Home News How The U.S. Olympic...

How The U.S. Olympic Committee Worked To Bring The Games Back To America

By Karen Rosen | Sept. 13, 2017, 2:15 p.m. (ET)

(L-R) Consul General James Story, IOC Executive Angela Ruggerio, Ambassador Liliana Ayalde US Mission in Brazil, Los Angeles Mayor Eric Garcetti, USOC Ceo Scott Blackmun, USOC Chairman Larry Probst, Chairman of the LA 2024 Candidature Committee Casey Wasserman and IOC Executive Anita DeFrantz attend a consulate brunch at the USA House at the Colegio Sao Paulo on Aug. 5, 2016 in Rio de Janeiro.


Like an athlete getting ready to compete, the United States Olympic Committee put in years of preparation and hard work to bring the Olympic and Paralympic Games back to home soil.

Led by chairman Larry Probst and CEO Scott Blackmun, the USOC became a more active and engaged participant in the worldwide Olympic Movement, culminating in the awarding of the Olympic and Paralympic Games 2028 to Los Angeles.

“I don’t think we would be in this position,” said LA 2028 CEO Gene Sykes, “were it not for the foundation that Larry and Scott and their colleagues created to make the atmosphere between the USOC and the members of the International Olympic Committee as strong as it is today.”

It’s no secret that the USOC had fallen short twice in its quest for the ultimate Olympic prize. In 2005, New York was the second of five cities eliminated in the IOC vote for the 2012 Games. Four years later, on Oct. 2, 2009, Chicago went out first among the four 2016 candidates, securing only 18 of 94 possible votes in the opening round.

“The relationship between the USOC and the IOC was clearly strained,” said Blackmun, who was named CEO three months after the vote for the 2016 host city.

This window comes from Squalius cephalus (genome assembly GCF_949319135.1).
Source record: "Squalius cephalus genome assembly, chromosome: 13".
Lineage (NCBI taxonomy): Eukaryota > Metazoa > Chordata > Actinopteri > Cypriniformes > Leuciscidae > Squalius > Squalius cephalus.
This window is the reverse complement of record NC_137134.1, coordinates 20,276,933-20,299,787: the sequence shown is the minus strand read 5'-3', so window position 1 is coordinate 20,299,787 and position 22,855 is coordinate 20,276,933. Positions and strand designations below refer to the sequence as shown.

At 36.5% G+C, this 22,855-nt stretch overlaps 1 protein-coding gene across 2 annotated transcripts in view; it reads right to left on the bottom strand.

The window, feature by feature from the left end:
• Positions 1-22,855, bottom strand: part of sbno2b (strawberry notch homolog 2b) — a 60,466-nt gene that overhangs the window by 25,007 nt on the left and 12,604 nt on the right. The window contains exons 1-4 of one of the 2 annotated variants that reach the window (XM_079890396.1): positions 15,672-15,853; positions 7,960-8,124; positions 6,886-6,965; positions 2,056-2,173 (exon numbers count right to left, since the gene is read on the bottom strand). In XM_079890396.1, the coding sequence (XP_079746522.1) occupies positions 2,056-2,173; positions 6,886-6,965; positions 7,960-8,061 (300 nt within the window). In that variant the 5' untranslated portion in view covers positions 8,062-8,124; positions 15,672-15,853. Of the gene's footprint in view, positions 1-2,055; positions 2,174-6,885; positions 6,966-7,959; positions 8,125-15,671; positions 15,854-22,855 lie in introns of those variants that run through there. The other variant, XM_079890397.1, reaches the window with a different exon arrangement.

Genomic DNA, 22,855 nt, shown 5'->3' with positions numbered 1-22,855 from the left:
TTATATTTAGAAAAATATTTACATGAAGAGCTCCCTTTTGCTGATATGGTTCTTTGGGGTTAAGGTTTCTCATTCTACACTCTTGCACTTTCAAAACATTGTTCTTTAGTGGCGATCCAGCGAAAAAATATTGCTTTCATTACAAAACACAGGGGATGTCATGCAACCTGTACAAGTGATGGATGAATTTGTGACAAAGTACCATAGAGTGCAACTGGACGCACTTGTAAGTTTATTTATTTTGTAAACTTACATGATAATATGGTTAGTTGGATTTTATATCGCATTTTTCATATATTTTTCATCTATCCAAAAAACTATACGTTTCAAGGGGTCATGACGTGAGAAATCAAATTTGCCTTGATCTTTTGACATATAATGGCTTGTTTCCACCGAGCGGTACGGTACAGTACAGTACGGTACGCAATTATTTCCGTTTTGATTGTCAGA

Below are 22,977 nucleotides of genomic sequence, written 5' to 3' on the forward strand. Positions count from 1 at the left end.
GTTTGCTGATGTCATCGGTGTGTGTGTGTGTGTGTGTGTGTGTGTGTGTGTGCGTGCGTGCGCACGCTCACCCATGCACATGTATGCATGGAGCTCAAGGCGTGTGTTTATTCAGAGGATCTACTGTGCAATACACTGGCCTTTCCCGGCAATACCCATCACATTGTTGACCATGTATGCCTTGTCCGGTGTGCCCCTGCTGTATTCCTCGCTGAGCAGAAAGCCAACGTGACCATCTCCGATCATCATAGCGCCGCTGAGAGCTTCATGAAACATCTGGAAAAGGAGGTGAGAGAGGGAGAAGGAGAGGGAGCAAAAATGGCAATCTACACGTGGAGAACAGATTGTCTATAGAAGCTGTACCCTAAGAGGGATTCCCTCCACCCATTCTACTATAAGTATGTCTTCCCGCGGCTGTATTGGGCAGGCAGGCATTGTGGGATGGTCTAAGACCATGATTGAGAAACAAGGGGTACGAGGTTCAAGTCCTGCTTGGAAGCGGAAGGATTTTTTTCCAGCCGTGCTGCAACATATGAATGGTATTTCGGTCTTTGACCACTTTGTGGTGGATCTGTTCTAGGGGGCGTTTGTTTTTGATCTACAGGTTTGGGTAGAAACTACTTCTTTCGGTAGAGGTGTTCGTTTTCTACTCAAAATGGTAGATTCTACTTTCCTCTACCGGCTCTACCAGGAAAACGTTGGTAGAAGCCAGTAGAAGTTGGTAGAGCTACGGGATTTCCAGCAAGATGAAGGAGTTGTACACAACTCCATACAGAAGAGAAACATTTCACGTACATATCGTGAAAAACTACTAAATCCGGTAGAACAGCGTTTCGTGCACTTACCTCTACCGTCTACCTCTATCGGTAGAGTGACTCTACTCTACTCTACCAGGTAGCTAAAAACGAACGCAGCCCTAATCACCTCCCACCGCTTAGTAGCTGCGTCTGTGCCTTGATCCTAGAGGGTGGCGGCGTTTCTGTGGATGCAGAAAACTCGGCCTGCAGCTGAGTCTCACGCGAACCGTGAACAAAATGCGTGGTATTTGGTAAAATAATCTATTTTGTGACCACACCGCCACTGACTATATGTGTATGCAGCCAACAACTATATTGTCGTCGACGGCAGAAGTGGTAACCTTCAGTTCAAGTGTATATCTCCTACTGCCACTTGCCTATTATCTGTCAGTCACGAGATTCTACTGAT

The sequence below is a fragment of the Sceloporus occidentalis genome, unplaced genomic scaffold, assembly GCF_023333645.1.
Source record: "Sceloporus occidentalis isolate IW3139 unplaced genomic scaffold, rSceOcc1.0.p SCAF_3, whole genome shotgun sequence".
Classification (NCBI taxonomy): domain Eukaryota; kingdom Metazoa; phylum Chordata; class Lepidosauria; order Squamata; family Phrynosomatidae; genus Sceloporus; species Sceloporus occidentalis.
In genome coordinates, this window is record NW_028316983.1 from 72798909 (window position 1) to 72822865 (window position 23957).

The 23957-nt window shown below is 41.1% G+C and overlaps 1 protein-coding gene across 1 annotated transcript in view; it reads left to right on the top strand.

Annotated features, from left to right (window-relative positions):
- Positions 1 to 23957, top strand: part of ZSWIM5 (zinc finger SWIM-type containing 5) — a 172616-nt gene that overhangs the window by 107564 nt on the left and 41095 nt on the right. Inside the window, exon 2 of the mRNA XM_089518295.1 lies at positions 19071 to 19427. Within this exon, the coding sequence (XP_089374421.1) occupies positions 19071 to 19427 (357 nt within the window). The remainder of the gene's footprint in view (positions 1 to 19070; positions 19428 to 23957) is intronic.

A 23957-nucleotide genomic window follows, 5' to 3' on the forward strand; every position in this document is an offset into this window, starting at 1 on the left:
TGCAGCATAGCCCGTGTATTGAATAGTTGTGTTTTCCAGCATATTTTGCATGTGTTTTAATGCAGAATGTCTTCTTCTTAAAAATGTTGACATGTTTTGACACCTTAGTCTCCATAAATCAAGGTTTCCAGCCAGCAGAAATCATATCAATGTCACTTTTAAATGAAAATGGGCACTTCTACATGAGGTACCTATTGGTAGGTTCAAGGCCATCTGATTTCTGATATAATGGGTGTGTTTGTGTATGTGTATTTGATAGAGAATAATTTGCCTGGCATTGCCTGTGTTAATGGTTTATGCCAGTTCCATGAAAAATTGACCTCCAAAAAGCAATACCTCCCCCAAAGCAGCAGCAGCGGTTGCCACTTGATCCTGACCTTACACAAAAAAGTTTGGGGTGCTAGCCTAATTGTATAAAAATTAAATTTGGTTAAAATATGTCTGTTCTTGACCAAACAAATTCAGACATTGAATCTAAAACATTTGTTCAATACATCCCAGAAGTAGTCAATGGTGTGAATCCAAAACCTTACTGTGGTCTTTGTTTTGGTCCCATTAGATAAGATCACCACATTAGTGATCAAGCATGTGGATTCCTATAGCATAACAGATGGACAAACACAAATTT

He and Probst, chairman of video games giant Electronic Arts, made it their mission to mend fences within the international community.

Blackmun said that becoming a more active and engaged partner in the global movement is a long-term commitment by the USOC. 

“It wasn’t something that we did so that we could win the Games,” Blackmun said. “It was something that we did because we recognized that we weren’t as engaged as we really should be given our position in the worldwide movement.”

Download the Team USA app today for breaking news, Olympic and Paralympic team bios, videos and more.

Blackmun, who first joined the USOC in 1998 as General Counsel and Director of Legal Affairs, and Probst, who had no experience with the Olympic Movement before becoming chairman of the USOC board in October 2008, put together a strategic plan for the organization in 2010. 

They decided they had to become the face of the USOC at meetings and competitions around the world, a role formerly filled mainly by staff members. “If we were to going to take ourselves and our intended direction seriously, we absolutely had to be there,” said Blackmun, who logs about 200,000 miles a year.

One month after Blackmun became CEO, he and Probst went to the Olympic Winter Games Vancouver 2010 and held more than 100 meetings with IOC members, international federation officials and other stakeholders.

They went to IOC meetings, joined IOC commissions and took on leadership roles with the Pan American Sports Organization (now known as PanamSports).